Pellegrini 'not worried' about Manchester United

The Chilean's free-scoring City side are currently second in the Premier League, 10 points above the Red Devils, but the 60-year-old is not concerned by their current woes
Manchester City manager Manuel Pellegrini says he is taking little notice of Manchester United's continued struggles, and does not regard them as a major rival for the Premier League title.

The Red Devils have endured an unspectacular start to life under David Moyes and have lost their last three matches, while neighbours City are just a point behind leaders Arsenal and top the goalscoring charts.

And Pellegrini says he is only focussed on his own side and has little interest in United's current problems under Moyes, though admits they pose far less of a threat than Arsenal or Chelsea in the title race.

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“We are not worried about what happens at Manchester United,” the Chilean told reporters.

“Maybe it's a strange season for them but we are not thinking about that. I don't think we are living better because they have troubles or problems.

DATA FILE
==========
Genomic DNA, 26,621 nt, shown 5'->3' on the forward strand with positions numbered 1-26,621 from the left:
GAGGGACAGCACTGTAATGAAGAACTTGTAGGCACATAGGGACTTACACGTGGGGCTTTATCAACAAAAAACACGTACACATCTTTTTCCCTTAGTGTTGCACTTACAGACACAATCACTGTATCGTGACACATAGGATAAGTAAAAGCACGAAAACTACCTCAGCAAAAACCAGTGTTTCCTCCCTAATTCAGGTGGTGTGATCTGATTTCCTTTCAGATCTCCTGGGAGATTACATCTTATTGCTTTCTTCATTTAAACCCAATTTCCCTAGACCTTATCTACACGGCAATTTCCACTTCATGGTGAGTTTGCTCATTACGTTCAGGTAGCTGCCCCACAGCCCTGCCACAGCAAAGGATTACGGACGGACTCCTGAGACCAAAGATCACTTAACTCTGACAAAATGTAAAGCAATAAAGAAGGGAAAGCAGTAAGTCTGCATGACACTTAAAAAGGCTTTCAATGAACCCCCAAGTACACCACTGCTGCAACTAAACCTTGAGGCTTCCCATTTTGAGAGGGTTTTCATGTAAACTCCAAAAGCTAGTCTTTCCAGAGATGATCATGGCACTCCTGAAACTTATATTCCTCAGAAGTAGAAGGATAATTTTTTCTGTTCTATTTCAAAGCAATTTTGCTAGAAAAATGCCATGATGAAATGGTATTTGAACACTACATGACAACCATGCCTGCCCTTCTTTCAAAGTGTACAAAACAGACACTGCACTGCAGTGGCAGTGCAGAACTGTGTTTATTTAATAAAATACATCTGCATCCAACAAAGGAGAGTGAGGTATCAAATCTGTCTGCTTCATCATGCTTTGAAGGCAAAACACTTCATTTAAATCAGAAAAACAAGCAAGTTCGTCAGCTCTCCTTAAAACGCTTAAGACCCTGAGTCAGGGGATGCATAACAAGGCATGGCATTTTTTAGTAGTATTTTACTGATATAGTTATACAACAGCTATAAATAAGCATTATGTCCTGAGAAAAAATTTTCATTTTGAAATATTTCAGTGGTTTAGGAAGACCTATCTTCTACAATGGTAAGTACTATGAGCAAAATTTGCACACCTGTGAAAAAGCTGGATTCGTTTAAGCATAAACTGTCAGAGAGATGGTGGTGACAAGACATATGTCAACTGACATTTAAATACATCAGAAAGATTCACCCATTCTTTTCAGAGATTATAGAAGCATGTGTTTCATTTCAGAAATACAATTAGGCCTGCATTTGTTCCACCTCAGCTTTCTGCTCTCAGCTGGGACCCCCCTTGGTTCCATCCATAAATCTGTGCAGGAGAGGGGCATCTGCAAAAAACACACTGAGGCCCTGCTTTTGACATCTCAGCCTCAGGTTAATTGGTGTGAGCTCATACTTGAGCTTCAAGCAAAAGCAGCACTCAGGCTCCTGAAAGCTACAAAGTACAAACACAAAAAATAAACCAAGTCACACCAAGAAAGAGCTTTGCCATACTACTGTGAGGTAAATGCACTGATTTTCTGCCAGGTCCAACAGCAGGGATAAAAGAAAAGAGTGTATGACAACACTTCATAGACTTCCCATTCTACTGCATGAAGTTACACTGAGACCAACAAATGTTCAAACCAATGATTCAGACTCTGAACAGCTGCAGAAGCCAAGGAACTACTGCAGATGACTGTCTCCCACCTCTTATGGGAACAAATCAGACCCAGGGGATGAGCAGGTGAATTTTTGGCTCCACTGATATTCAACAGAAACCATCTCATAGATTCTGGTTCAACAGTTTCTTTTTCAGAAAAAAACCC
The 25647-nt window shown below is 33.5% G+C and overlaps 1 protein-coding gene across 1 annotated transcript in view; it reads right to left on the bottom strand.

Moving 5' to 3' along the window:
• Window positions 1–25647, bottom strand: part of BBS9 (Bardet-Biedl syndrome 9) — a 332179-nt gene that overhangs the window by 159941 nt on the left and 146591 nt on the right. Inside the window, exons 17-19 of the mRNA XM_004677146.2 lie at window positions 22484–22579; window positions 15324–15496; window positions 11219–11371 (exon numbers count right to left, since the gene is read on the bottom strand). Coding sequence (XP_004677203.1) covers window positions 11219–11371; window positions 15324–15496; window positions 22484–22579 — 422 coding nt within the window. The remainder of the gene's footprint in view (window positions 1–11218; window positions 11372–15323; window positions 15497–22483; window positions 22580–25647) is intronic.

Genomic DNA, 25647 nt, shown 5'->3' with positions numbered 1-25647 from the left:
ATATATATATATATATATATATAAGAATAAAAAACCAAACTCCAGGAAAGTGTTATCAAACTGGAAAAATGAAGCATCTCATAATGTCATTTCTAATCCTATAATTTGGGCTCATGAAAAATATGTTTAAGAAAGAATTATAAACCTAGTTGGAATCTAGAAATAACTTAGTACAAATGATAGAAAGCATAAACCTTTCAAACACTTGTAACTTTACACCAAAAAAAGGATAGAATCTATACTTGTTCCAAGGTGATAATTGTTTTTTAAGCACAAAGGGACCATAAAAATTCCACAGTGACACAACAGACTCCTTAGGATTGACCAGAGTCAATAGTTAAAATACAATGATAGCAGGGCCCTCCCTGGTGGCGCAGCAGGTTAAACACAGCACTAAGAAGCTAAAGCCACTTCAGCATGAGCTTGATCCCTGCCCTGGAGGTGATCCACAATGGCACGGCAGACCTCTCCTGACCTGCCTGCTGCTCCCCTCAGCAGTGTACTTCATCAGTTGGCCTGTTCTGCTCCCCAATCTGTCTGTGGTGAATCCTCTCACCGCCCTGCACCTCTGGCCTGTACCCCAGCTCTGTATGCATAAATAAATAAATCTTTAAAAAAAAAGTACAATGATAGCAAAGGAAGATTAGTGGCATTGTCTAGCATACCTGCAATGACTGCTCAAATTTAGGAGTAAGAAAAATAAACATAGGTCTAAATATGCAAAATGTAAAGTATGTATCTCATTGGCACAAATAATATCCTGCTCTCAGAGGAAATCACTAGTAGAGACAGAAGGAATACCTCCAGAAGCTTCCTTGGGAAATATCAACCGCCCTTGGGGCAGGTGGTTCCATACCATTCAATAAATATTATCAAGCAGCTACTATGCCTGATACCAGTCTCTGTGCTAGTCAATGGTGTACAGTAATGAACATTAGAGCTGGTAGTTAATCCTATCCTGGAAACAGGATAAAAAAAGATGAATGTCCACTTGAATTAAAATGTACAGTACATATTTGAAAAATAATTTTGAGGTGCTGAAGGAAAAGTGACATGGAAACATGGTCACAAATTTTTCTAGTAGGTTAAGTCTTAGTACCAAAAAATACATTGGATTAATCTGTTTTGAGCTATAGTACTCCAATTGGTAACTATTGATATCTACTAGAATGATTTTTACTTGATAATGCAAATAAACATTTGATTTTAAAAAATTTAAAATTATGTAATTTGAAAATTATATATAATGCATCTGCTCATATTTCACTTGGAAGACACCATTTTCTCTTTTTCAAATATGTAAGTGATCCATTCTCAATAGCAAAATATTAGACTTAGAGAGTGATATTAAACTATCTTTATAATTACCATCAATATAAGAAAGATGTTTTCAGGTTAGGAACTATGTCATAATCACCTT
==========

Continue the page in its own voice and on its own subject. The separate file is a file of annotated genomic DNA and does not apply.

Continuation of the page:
“We try to do our best and we are not worried about our neighbours.

“Of course the major rivals in this moment are the teams that are very near. Arsenal that is top are one point above us and Chelsea are one point behind.”

City have not lost in their last 14 games – a run which includes victories over Bayern Munich and Liverpool – and Pellegrini believes defeats against Cardiff and Aston Villa earlier in the season helped shape the side's style and mentality.

“A lot of managers can manage the way they want,” continued the former Malaga boss. “There's not just one way to do it.

“Maybe other managers would see their team score one goal and then prefer to go back and counter attack, than try to score the second goal.

“But for me it’s very important to continue the way I play. I’ve been the same my whole career.

“You have clear ideas about what you want. I remember when we lost at Cardiff and Aston Villa, I wanted them to continue in the same style.

“The only way is to have a style of football. We could have had a better chance if we’d played against Cardiff and Aston Villa with 10 players behind the ball.

“But I was sure in that moment it was impossible to improve in that way. We lost, but for the players it was important to understand we were not going to change our style.”